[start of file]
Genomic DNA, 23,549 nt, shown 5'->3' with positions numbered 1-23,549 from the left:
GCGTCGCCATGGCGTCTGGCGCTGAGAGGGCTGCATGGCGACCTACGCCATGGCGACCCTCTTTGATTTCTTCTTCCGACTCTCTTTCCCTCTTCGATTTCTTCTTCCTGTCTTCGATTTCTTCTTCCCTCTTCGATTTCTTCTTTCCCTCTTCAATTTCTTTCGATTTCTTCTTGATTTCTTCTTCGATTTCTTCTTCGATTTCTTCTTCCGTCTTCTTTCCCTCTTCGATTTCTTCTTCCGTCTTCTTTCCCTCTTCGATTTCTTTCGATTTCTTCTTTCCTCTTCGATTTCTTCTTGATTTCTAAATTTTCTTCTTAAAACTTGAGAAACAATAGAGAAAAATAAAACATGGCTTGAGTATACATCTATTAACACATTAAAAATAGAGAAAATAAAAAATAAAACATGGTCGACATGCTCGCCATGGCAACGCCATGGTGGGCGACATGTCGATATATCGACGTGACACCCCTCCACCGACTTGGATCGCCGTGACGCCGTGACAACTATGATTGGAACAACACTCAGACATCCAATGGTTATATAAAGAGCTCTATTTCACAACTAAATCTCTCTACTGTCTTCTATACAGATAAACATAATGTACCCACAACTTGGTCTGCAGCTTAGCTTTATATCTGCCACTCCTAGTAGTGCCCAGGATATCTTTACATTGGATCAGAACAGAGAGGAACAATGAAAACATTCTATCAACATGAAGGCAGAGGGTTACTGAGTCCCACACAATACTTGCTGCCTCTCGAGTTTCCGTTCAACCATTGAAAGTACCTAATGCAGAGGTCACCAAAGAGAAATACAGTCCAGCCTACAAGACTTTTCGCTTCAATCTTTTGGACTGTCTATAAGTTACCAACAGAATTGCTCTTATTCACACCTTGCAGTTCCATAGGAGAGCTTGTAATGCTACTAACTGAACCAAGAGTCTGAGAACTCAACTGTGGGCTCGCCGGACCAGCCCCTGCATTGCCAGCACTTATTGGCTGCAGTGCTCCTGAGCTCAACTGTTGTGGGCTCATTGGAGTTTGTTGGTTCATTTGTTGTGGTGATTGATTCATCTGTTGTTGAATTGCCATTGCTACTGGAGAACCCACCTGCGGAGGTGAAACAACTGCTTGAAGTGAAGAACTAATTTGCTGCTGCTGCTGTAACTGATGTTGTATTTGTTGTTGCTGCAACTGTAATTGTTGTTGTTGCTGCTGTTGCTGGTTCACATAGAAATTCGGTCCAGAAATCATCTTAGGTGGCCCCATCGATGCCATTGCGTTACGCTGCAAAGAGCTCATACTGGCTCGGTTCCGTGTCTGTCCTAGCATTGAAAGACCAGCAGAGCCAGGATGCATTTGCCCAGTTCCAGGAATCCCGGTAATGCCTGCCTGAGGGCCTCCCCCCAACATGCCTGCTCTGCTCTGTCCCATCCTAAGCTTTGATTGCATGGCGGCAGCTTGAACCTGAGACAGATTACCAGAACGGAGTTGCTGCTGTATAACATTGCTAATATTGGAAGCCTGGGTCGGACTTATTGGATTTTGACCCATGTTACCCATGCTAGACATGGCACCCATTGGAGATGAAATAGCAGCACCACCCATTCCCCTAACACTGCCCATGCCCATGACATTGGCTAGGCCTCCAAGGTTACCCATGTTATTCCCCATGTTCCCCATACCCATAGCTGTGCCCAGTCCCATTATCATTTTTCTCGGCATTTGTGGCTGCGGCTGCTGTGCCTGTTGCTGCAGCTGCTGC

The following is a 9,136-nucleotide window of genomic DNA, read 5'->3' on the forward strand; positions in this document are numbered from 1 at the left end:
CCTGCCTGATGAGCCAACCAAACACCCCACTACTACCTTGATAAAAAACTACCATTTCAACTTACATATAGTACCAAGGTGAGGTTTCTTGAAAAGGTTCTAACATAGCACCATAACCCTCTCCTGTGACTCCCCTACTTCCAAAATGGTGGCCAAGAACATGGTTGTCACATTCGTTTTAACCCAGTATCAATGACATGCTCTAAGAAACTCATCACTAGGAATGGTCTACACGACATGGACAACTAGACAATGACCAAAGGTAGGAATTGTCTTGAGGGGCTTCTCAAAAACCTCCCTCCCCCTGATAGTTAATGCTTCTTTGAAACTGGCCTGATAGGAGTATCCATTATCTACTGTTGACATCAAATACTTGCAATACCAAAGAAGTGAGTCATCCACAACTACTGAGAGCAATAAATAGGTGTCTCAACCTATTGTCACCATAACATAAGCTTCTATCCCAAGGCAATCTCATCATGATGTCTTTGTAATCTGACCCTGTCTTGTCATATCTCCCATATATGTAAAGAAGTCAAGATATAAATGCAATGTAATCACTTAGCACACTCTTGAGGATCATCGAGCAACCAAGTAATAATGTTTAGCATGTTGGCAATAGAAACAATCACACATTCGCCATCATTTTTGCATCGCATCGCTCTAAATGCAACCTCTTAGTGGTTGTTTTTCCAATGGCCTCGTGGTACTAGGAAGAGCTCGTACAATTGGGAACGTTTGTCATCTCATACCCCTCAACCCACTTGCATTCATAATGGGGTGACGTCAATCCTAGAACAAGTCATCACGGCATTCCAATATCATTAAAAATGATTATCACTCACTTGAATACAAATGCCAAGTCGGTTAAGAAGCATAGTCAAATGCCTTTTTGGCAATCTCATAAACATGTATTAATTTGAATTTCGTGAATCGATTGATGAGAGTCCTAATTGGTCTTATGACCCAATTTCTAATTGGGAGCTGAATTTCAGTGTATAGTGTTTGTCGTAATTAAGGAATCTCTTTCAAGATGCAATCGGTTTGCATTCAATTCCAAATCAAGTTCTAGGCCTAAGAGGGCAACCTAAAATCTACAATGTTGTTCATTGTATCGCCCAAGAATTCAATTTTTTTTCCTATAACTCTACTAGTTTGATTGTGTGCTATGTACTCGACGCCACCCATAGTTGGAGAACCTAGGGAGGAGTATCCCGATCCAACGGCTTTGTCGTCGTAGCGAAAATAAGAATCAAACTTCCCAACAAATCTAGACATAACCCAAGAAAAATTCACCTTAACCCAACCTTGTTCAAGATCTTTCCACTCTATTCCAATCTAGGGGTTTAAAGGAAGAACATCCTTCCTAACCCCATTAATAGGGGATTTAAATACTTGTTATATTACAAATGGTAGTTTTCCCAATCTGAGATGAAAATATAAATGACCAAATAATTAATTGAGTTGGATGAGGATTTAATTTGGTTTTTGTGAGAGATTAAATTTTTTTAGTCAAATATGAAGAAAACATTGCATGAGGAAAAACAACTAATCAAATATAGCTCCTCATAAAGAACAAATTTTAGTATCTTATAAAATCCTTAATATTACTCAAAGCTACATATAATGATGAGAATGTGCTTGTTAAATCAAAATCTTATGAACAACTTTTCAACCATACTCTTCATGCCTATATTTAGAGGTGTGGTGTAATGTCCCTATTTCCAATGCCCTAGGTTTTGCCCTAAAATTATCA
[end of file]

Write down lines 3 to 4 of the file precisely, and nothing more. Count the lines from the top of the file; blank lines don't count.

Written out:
The following is a 9,136-nucleotide window of genomic DNA, read 5'->3' on the forward strand; positions in this document are numbered from 1 at the left end:
CCTGCCTGATGAGCCAACCAAACACCCCACTACTACCTTGATAAAAAACTACCATTTCAACTTACATATAGTACCAAGGTGAGGTTTCTTGAAAAGGTTCTAACATAGCACCATAACCCTCTCCTGTGACTCCCCTACTTCCAAAATGGTGGCCAAGAACATGGTTGTCACATTCGTTTTAACCCAGTATCAATGACATGCTCTAAGAAACTCATCACTAGGAATGGTCTACACGACATGGACAACTAGACAATGACCAAAGGTAGGAATTGTCTTGAGGGGCTTCTCAAAAACCTCCCTCCCCCTGATAGTTAATGCTTCTTTGAAACTGGCCTGATAGGAGTATCCATTATCTACTGTTGACATCAAATACTTGCAATACCAAAGAAGTGAGTCATCCACAACTACTGAGAGCAATAAATAGGTGTCTCAACCTATTGTCACCATAACATAAGCTTCTATCCCAAGGCAATCTCATCATGATGTCTTTGTAATCTGACCCTGTCTTGTCATATCTCCCATATATGTAAAGAAGTCAAGATATAAATGCAATGTAATCACTTAGCACACTCTTGAGGATCATCGAGCAACCAAGTAATAATGTTTAGCATGTTGGCAATAGAAACAATCACACATTCGCCATCATTTTTGCATCGCATCGCTCTAAATGCAACCTCTTAGTGGTTGTTTTTCCAATGGCCTCGTGGTACTAGGAAGAGCTCGTACAATTGGGAACGTTTGTCATCTCATACCCCTCAACCCACTTGCATTCATAATGGGGTGACGTCAATCCTAGAACAAGTCATCACGGCATTCCAATATCATTAAAAATGATTATCACTCACTTGAATACAAATGCCAAGTCGGTTAAGAAGCATAGTCAAATGCCTTTTTGGCAATCTCATAAACATGTATTAATTTGAATTTCGTGAATCGATTGATGAGAGTCCTAATTGGTCTTATGACCCAATTTCTAATTGGGAGCTGAATTTCAGTGTATAGTGTTTGTCGTAATTAAGGAATCTCTTTCAAGATGCAATCGGTTTGCATTCAATTCCAAATCAAGTTCTAGGCCTAAGAGGGCAACCTAAAATCTACAATGTTGTTCATTGTATCGCCCAAGAATTCAATTTTTTTTCCTATAACTCTACTAGTTTGATTGTGTGCTATGTACTCGACGCCACCCATAGTTGGAGAACCTAGGGAGGAGTATCCCGATCCAACGGCTTTGTCGTCGTAGCGAAAATAAGAATCAAACTTCCCAACAAATCTAGACATAACCCAAGAAAAATTCACCTTAACCCAACCTTGTTCAAGATCTTTCCACTCTATTCCAATCTAGGGGTTTAAAGGAAGAACATCCTTCCTAACCCCATTAATAGGGGATTTAAATACTTGTTATATTACAAATGGTAGTTTTCCCAATCTGAGATGAAAATATAAATGACCAAATAATTAATTGAGTTGGATGAGGATTTAATTTGGTTTTTGTGAGAGATTAAATTTTTTTAGTCAAATATGAAGAAAACATTGCATGAGGAAAAACAACTAATCAAATATAGCTCCTCATAAAGAACAAATTTTAGTATCTTATAAAATCCTTAATATTACTCAAAGCTACATATAATGATGAGAATGTGCTTGTTAAATCAAAATCTTATGAACAACTTTTCAACCATACTCTTCATGCCTATATTTAGAGGTGTGGTGTAATGTCCCTATTTCCAATGCCCTAGGTTTTGCCCTAAAATTATCA